On 1st March 1919, the Crystal Palace branch re-opened to traffic, and Grouping was just over the horizon. The Southern Railway formally came into existence in 1923, and the company quickly set about electrifying ex-SE&CR suburban lines. The first candidates were the ex-LC&DR lines from Victoria and Holborn Viaduct. Lines through Herne Hill and Catford were to be electrified on the 660-Volt third rail D.C. system up to Bickley Junction. From the latter, third rail was to be taken down on the Bickley Loops to Orpington, on the ex-SER main line. In addition, the Crystal Palace branch from Nunhead was to be similarly treated. As part of these works, it was decided to build a completely new station at Nunhead, to the west of the existing site, on the opposite side of the road. A single island platform was built upon an embankment which, until now, had accommodated four parallel tracks: the ‘’up’’ and ‘’down’’ lines west of the original station were separated by a run-a-round loop. The then new island extended for 520-feet and comprised a surface made up of timber planking. A W-shaped canopy (latterly a trademark SR design), 270-feet in length and with plain timber valance, was erected. At street level, on the ‘’up’’ side of the embankment, beside the railway bridge, a neat red brick booking hall was built. This comprised a hipped slated roof and was linked to the island platform by a subway. The new station came into use on 2nd May 1925, and public electric services commenced on 12th July of the same year. Platform lighting was electric from the outset, supported upon SR Swan Neck lamps with hexagonal shades. Platform run-in boards featured prefabricated concrete surrounds.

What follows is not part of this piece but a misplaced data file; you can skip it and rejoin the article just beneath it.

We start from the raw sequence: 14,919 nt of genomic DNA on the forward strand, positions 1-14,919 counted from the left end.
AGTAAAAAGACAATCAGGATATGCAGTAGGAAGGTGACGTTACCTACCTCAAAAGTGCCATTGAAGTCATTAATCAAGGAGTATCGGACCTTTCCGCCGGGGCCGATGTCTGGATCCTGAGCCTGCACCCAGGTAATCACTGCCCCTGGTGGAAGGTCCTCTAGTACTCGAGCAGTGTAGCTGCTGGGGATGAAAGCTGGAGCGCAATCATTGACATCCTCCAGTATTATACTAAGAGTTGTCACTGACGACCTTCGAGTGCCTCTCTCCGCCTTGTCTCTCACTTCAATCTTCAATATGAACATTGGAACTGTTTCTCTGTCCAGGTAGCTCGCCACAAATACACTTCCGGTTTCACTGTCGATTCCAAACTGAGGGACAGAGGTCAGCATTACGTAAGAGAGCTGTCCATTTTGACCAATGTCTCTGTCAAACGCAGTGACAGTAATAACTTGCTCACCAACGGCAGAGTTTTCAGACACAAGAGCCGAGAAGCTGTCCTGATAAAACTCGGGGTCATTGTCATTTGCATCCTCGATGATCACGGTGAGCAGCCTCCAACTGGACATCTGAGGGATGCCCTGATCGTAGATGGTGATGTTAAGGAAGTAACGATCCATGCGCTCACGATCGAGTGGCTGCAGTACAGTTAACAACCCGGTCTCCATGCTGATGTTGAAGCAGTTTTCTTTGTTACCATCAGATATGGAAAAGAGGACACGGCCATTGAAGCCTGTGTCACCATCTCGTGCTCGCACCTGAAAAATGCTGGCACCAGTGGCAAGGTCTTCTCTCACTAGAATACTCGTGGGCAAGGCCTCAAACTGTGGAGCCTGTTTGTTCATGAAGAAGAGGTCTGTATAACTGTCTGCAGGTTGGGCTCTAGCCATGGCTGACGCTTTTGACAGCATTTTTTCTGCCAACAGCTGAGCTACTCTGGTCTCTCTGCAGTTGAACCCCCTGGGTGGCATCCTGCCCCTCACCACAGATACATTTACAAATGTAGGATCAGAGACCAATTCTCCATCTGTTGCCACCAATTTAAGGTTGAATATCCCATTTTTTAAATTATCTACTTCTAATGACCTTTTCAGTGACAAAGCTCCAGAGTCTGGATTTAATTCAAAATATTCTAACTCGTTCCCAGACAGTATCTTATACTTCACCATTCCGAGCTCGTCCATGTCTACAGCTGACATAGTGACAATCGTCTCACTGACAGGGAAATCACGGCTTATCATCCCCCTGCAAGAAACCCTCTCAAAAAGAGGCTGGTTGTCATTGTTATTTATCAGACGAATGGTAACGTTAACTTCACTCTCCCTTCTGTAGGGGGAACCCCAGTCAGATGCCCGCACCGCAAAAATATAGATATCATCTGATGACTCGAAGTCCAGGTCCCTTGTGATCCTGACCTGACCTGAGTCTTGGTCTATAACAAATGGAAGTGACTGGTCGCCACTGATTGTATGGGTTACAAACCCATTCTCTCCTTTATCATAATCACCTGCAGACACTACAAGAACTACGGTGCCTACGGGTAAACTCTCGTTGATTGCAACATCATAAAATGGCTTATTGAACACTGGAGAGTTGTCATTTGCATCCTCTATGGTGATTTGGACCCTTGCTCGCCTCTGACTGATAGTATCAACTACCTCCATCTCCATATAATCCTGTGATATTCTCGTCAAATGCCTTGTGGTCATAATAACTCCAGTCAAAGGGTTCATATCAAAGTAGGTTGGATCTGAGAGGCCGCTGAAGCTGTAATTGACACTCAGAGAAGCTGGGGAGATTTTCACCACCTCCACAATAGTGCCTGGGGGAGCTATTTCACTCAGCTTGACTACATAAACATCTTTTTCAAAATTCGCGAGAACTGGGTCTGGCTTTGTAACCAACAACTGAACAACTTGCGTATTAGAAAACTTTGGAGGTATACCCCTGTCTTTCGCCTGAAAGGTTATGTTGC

Nunhead: 1914


Ordnance Survey of 1914, showing the original LC&DR station. Two islands, separated by a single-track, served

no less than three diverging routes to the east: Greenwich Park and Crystal Palaces branches, and the Catford

Loop. The Crystal Palace branch is formed by the most southerly pair of tracks at the bottom right-hand corner

of the map; alongside are those of the Catford Loop. Note that to the west of the station, the layout was briefly

four-track. It was here that the SR opened the replacement island platform in 1925. Click the above for a larger



23rd February 2007


This is a tricky location for photography, but the above eastward view at least shows the SR style W-shaped

canopy to good effect. The four-storey-high flats in the background, with the white-coloured top floor, occupy

the former site of the goods yard. David Glasspool


23rd February 2007


Trundling through towards Hither Green was Class 37 No. 37610, top and tailing the SERCO Test Train with

classmate No. 37611. David Glasspool